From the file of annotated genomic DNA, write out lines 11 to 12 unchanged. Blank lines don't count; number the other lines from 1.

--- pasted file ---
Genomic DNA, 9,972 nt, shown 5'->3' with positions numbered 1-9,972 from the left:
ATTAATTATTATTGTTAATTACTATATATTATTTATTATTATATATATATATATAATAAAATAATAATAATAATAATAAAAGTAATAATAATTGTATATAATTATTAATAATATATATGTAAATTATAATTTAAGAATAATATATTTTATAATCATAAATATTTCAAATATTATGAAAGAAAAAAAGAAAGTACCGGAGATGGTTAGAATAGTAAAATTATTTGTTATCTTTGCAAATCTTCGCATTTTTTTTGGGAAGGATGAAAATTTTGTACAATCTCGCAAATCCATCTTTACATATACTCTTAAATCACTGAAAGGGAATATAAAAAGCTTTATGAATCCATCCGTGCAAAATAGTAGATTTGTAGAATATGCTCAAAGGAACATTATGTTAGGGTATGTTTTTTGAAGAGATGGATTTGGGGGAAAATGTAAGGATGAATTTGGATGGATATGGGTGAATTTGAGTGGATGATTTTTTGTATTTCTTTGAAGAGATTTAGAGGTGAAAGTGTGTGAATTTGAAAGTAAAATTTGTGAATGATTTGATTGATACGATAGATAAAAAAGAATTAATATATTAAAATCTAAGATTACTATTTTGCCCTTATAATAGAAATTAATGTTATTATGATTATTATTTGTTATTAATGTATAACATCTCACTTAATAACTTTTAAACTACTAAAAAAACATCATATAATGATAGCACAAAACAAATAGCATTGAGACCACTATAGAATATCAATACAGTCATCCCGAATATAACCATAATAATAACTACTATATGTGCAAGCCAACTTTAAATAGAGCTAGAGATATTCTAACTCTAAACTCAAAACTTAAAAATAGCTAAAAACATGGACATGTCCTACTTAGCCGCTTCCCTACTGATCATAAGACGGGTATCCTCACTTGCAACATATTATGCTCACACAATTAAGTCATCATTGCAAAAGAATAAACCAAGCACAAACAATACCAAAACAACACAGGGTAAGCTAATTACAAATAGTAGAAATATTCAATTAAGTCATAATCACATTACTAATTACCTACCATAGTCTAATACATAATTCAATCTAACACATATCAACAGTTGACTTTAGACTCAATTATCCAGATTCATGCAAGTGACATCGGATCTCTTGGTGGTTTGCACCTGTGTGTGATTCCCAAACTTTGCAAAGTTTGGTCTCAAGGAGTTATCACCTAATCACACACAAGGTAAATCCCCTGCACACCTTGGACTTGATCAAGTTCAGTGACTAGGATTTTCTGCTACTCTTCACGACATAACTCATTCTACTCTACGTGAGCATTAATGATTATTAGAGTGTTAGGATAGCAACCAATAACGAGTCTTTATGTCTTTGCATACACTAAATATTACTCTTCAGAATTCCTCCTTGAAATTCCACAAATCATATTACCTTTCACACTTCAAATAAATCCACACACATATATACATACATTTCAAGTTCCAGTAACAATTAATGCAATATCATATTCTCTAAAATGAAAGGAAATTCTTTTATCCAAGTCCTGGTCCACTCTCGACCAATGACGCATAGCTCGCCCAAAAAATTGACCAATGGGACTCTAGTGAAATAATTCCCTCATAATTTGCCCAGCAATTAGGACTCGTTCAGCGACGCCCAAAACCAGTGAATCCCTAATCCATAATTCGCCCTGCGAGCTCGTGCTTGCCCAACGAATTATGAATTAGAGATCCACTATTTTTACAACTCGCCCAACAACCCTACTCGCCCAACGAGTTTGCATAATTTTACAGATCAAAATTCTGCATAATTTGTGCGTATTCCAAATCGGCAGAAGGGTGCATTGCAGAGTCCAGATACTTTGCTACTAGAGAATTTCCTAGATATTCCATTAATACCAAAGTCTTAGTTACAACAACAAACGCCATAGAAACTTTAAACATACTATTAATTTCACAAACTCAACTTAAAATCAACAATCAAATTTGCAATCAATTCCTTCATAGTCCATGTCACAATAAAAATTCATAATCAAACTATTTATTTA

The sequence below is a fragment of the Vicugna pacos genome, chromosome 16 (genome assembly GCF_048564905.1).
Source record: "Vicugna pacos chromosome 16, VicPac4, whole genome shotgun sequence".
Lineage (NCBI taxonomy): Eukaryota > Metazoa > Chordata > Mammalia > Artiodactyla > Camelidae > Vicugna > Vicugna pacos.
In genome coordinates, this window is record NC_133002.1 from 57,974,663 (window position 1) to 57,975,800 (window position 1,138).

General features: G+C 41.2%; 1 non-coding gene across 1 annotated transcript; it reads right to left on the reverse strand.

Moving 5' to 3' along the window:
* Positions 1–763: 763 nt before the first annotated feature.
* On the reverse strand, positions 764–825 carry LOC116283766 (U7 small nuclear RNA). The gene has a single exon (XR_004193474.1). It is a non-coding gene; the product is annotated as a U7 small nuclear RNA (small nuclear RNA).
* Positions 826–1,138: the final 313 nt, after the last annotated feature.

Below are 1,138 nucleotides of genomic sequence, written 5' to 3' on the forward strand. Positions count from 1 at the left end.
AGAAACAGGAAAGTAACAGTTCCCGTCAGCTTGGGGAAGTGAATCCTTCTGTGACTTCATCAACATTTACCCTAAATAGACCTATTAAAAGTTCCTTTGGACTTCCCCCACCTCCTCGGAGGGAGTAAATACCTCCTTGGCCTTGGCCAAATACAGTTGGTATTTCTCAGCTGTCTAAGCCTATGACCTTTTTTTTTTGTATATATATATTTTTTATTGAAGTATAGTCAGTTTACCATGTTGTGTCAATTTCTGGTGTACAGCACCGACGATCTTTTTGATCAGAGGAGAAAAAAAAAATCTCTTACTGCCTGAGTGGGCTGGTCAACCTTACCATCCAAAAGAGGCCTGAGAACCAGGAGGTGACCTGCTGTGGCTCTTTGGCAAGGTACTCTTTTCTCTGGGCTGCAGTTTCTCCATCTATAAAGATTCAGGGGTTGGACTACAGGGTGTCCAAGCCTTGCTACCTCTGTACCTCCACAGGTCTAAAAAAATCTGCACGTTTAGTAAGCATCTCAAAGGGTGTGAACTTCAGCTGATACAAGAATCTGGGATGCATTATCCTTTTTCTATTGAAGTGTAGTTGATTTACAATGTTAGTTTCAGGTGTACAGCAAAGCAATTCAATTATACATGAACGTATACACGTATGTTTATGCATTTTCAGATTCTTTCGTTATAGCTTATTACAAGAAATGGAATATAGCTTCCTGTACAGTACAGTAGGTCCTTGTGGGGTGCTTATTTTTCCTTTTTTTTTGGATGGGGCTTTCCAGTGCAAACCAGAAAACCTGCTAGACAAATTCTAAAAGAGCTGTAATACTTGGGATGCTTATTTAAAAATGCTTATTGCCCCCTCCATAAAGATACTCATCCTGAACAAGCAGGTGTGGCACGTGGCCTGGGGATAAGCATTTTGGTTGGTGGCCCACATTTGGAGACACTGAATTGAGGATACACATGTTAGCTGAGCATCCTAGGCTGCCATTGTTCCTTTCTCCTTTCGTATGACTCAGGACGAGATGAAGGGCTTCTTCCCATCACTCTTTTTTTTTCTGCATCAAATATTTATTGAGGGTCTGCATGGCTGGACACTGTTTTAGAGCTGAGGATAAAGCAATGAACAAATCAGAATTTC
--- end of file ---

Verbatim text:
* Positions 826–1,138: the final 313 nt, after the last annotated feature.

Below are 1,138 nucleotides of genomic sequence, written 5' to 3' on the forward strand. Positions count from 1 at the left end.